Piazza Duomo (Duomo Square), one of the most beautiful squares in Italy is definitely the best example of Baroque architecture: it is a big enclosed square with the Cathedral sitting on the left corner alongside the 50m high campanile (bell tower). The double-facade Cathedral was built in 1659 with a Latin cross shape and has 13 altars. The main facade is characterized by very simple architecture while the side facade has an exuberant baroque style. Completing the square is the Episcopio (Bishop’s Palace) which is the Bishop’s residence and is built just beside the Cathedral and the Seminario (Seminary). It is adorned with friezes and tall pillars and the courtyard has a beautiful well with two angelic guardians, it is decorated with garlands and also bunches of fruits and flowers.
One of the most fascinating expressions of baroque architecture is the Church of Santa Croce, (which lies north of St. Oronzo square) whose baroque façade is as exuberant as its large Renaissance interior is austere. It took a team of craftsmen over 100 years to complete the church but the result is astonishing. Entirely built which leccese stone the facade is a masterpiece of ancient architecture to marvel at, it is ornamented with strange beasts and allegories, cherubs, fantastical monsters, plants. The interior, in stark contrast to the facade, it is done in plain Renaissance style.
Other main sights in the city are: Church of St. Nicolò and Cataldo built in 1180, Church of St. Irene dedicated to one of the three patron saints (Oronzo, Domenico and Irene), Church of St. Chiara with a madly decorated altar. Porta Rudiae the ancient entrance to the city before leaving this honour to Porta Napoli also called Triumphal Arch, consisting of two slender Corinthian pairs of columns it is one of the most popular landmarks in town. The castle which was built around an ancient Norman fortification, it consists of two concentric trapezoidal structures surrounded by solid battlements and an impenetrable moat.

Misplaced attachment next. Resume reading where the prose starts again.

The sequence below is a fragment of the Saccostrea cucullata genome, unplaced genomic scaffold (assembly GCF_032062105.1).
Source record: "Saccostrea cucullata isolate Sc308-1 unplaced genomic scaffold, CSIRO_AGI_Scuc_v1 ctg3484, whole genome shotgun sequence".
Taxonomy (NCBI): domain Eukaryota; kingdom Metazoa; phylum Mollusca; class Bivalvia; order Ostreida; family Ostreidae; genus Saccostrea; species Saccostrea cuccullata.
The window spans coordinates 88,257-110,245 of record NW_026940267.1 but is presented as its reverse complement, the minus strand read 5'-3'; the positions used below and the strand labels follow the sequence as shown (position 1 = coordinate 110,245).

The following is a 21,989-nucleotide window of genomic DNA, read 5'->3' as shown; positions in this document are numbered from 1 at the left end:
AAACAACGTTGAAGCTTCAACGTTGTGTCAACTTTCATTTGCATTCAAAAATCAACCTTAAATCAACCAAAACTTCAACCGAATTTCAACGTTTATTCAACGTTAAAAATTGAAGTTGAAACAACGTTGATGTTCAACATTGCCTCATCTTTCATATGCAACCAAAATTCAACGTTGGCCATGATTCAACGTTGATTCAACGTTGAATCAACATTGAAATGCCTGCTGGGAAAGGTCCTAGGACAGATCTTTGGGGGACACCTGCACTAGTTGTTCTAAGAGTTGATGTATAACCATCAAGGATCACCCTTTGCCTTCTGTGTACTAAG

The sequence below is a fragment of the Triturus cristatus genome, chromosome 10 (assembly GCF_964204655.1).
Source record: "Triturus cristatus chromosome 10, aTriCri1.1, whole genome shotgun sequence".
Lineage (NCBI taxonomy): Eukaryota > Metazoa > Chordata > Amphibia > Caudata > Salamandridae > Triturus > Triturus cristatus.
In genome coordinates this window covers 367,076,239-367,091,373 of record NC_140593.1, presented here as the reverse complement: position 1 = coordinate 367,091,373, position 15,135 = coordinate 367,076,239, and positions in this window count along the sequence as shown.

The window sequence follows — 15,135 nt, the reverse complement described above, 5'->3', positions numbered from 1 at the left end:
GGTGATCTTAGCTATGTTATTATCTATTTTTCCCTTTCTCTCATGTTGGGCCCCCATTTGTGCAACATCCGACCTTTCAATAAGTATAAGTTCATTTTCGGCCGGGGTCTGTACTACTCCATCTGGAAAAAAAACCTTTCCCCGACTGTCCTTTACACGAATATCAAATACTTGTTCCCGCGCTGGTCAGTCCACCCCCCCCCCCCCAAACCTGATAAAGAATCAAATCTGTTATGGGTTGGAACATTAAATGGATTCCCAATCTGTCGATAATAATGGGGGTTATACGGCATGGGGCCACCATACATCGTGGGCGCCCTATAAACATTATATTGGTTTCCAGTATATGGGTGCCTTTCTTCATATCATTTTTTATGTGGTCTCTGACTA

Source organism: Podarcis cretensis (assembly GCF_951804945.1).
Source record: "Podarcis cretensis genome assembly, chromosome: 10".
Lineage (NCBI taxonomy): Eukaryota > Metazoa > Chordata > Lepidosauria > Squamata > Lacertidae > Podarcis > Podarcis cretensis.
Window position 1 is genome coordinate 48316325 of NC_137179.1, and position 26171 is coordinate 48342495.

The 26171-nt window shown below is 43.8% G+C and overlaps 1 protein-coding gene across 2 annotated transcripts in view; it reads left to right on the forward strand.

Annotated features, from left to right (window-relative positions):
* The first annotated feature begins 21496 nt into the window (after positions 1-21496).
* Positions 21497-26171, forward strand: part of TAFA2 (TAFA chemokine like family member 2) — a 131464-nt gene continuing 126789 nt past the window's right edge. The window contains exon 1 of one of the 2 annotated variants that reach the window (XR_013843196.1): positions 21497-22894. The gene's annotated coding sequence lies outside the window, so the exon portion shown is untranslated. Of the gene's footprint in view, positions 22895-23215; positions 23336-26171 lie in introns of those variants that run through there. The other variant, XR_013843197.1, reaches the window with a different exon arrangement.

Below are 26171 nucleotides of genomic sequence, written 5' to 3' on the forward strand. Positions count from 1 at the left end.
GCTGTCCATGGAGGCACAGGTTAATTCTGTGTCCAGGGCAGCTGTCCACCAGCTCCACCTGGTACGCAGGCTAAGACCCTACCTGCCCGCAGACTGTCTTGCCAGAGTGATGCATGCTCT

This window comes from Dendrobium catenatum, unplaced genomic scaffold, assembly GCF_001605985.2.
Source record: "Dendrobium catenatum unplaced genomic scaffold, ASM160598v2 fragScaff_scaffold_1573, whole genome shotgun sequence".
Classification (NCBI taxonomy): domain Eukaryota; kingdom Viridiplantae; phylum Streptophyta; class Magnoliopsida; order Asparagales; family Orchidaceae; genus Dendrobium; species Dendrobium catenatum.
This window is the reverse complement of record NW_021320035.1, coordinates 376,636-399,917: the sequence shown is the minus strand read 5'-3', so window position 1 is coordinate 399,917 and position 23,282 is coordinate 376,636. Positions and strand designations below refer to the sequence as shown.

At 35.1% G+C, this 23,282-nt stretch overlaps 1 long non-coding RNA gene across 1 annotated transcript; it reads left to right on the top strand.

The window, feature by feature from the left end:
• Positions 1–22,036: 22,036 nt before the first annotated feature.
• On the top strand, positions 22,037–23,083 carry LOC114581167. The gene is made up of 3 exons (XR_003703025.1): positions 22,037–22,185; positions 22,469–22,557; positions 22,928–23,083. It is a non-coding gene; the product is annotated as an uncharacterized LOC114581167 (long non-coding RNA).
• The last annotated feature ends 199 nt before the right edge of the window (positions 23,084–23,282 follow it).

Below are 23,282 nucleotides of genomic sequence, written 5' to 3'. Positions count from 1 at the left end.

The Sigismondo Castromediano Province Museum is the oldest in Puglia and as it has been the only museum for years it has an impressive archaeological collection coming from any town in the region. This gives a deep insight to the different ages and civilization the region has gone through.
But Lecce is not only Churches, museums and Baroque buildings. Lecce’s old city centre is a big outdoor museum: there’s a grace and original elegance in its wonderful small streets, alleys and courtyards packed with upmarket boutiques, antique shops and furniture restorers. There will be always something capturing your glance: a delicate wrought-iron balustrade, a curving whitewashed arch or simply a soft amber street lamp.
Lecce is also famous for the craftspeople who construct various models out of cartapesta (papier màché), there are plenty of small studios in the old town where these artists can be admired while modelling a wire and covering it with paper dipped in glue. Finally the model is painted with oil paints.
Not to be missed is also the pietra leccese tradition with many studios in town where artists work and model the famous stone creating great sculptures.